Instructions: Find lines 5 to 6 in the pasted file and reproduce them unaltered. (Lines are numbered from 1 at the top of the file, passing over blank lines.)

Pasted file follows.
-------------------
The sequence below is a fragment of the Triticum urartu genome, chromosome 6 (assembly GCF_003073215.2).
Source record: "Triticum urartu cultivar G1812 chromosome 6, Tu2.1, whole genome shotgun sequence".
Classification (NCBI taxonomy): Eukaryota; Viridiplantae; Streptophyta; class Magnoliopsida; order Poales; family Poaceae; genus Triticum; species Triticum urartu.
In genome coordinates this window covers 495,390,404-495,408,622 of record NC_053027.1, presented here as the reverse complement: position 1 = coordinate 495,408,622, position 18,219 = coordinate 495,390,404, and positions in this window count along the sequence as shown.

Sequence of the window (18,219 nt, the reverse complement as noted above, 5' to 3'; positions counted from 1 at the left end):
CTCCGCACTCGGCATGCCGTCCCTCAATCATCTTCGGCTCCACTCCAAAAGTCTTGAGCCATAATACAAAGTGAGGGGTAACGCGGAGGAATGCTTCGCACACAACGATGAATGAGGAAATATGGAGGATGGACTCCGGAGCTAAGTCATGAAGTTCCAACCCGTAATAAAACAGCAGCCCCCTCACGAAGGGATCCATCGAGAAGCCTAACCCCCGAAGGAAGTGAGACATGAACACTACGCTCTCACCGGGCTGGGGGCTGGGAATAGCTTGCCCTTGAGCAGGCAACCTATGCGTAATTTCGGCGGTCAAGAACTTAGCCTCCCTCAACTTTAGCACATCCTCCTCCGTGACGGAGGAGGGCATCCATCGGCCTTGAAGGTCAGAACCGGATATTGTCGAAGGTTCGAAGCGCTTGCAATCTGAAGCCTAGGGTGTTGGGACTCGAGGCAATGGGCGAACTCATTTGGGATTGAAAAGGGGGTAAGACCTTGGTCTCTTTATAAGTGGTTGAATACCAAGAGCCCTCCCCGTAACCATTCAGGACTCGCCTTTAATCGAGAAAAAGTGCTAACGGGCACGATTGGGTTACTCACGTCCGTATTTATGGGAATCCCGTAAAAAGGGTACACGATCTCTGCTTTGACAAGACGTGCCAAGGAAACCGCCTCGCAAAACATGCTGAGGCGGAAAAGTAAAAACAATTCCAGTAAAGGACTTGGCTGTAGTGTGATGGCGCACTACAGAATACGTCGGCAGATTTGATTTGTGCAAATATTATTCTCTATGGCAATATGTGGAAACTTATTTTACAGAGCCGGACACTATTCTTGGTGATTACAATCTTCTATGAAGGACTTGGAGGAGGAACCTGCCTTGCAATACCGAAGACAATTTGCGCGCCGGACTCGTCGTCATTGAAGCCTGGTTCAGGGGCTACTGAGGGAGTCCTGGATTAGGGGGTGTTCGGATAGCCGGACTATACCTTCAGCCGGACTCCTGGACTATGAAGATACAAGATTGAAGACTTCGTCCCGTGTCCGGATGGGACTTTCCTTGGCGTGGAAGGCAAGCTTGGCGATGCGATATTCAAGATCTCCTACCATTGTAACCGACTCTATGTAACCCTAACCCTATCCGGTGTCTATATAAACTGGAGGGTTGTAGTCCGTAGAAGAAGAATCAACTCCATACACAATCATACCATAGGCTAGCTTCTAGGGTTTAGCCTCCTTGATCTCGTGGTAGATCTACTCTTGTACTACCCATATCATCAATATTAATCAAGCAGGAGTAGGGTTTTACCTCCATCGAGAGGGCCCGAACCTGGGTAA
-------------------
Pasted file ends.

Sequence of the window (18,219 nt, the reverse complement as noted above, 5' to 3'; positions counted from 1 at the left end):
CTCCGCACTCGGCATGCCGTCCCTCAATCATCTTCGGCTCCACTCCAAAAGTCTTGAGCCATAATACAAAGTGAGGGGTAACGCGGAGGAATGCTTCGCACACAACGATGAATGAGGAAATATGGAGGATGGACTCCGGAGCTAAGTCATGAAGTTCCAACCCGTAATAAAACAGCAGCCCCCTCACGAAGGGATCCATCGAGAAGCCTAACCCCCGAAGGAAGTGAGACATGAACACTACGCTCTCACCGGGCTGGGGGCTGGGAATAGCTTGCCCTTGAGCAGGCAACCTATGCGTAATTTCGGCGGTCAAGAACTTAGCCTCCCTCAACTTTAGCACATCCTCCTCCGTGACGGAGGAGGGCATCCATCGGCCTTGAAGGTCAGAACCGGATATTGTCGAAGGTTCGAAGCGCTTGCAATCTGAAGCCTAGGGTGTTGGGACTCGAGGCAATGGGCGAACTCATTTGGGATTGAAAAGGGGGTAAGACCTTGGTCTCTTTATAAGTGGTTGAATACCAAGAGCCCTCCCCGTAACCATTCAGGACTCGCCTTTAATCGAGAAAAAGTGCTAACGGGCACGATTGGGTTACTCACGTCCGTATTTATGGGAATCCCGTAAAAAGGGTACACGATCTCTGCTTTGACAAGACGTGCCAAGGAAACCGCCTCGCAAAACATGCTGAGGCGGAAAAGTAAAAACAATTCCAGTAAAGGACTTGGCTGTAGTGTGATGGCGCACTACAGAATACGTCGGCAGATTTGATTTGTGCAAATATTATTCTCTATGGCAATATGTGGAAACTTATTTTACAGAGCCGGACACTATTCTTGGTGATTACAATCTTCTATGAAGGACTTGGAGGAGGAACCTGCCTTGCAATACCGAAGACAATTTGCGCGCCGGACTCGTCGTCATTGAAGCCTGGTTCAGGGGCTACTGAGGGAGTCCTGGATTAGGGGGTGTTCGGATAGCCGGACTATACCTTCAGCCGGACTCCTGGACTATGAAGATACAAGATTGAAGACTTCGTCCCGTGTCCGGATGGGACTTTCCTTGGCGTGGAAGGCAAGCTTGGCGATGCGATATTCAAGATCTCCTACCATTGTAACCGACTCTATGTAACCCTAACCCTATCCGGTGTCTATATAAACTGGAGGGTTGTAGTCCGTAGAAGAAGAATCAACTCCATACACAATCATACCATAGGCTAGCTTCTAGGGTTTAGCCTCCTTGATCTCGTGGTAGATCTACTCTTGTACTACCCATATCATCAATATTAATCAAGCAGGAGTAGGGTTTTACCTCCATCGAGAGGGCCCGAACCTGGGTAA